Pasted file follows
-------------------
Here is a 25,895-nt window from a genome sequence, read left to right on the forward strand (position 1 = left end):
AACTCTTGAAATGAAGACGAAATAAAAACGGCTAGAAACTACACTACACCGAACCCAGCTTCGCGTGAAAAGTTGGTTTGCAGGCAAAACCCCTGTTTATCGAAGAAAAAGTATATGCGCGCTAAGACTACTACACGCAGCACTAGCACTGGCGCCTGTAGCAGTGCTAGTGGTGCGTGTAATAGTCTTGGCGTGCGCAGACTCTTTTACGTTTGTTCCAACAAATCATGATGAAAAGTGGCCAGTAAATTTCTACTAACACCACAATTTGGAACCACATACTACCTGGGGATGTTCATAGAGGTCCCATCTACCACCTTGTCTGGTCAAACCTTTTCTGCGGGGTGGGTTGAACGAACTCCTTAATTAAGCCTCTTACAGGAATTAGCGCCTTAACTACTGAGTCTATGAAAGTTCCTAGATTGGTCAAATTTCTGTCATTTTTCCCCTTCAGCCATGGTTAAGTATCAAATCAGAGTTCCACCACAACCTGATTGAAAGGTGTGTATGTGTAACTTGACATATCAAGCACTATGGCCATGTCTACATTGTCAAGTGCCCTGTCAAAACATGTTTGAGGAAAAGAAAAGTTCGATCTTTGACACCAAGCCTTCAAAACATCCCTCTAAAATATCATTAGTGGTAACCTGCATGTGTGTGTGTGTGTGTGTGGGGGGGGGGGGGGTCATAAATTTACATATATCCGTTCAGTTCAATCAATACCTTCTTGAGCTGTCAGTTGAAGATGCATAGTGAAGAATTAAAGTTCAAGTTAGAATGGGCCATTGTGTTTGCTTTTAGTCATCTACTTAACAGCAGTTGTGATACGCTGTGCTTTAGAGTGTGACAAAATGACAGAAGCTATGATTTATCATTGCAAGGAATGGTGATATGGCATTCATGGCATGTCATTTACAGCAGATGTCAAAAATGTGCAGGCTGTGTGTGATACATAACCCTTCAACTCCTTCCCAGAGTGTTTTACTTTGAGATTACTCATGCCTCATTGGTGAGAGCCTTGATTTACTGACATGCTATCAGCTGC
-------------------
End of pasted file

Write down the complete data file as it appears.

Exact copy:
Here is a 25,895-nt window from a genome sequence, read left to right on the forward strand (position 1 = left end):
AACTCTTGAAATGAAGACGAAATAAAAACGGCTAGAAACTACACTACACCGAACCCAGCTTCGCGTGAAAAGTTGGTTTGCAGGCAAAACCCCTGTTTATCGAAGAAAAAGTATATGCGCGCTAAGACTACTACACGCAGCACTAGCACTGGCGCCTGTAGCAGTGCTAGTGGTGCGTGTAATAGTCTTGGCGTGCGCAGACTCTTTTACGTTTGTTCCAACAAATCATGATGAAAAGTGGCCAGTAAATTTCTACTAACACCACAATTTGGAACCACATACTACCTGGGGATGTTCATAGAGGTCCCATCTACCACCTTGTCTGGTCAAACCTTTTCTGCGGGGTGGGTTGAACGAACTCCTTAATTAAGCCTCTTACAGGAATTAGCGCCTTAACTACTGAGTCTATGAAAGTTCCTAGATTGGTCAAATTTCTGTCATTTTTCCCCTTCAGCCATGGTTAAGTATCAAATCAGAGTTCCACCACAACCTGATTGAAAGGTGTGTATGTGTAACTTGACATATCAAGCACTATGGCCATGTCTACATTGTCAAGTGCCCTGTCAAAACATGTTTGAGGAAAAGAAAAGTTCGATCTTTGACACCAAGCCTTCAAAACATCCCTCTAAAATATCATTAGTGGTAACCTGCATGTGTGTGTGTGTGTGTGTGGGGGGGGGGGGGGTCATAAATTTACATATATCCGTTCAGTTCAATCAATACCTTCTTGAGCTGTCAGTTGAAGATGCATAGTGAAGAATTAAAGTTCAAGTTAGAATGGGCCATTGTGTTTGCTTTTAGTCATCTACTTAACAGCAGTTGTGATACGCTGTGCTTTAGAGTGTGACAAAATGACAGAAGCTATGATTTATCATTGCAAGGAATGGTGATATGGCATTCATGGCATGTCATTTACAGCAGATGTCAAAAATGTGCAGGCTGTGTGTGATACATAACCCTTCAACTCCTTCCCAGAGTGTTTTACTTTGAGATTACTCATGCCTCATTGGTGAGAGCCTTGATTTACTGACATGCTATCAGCTGC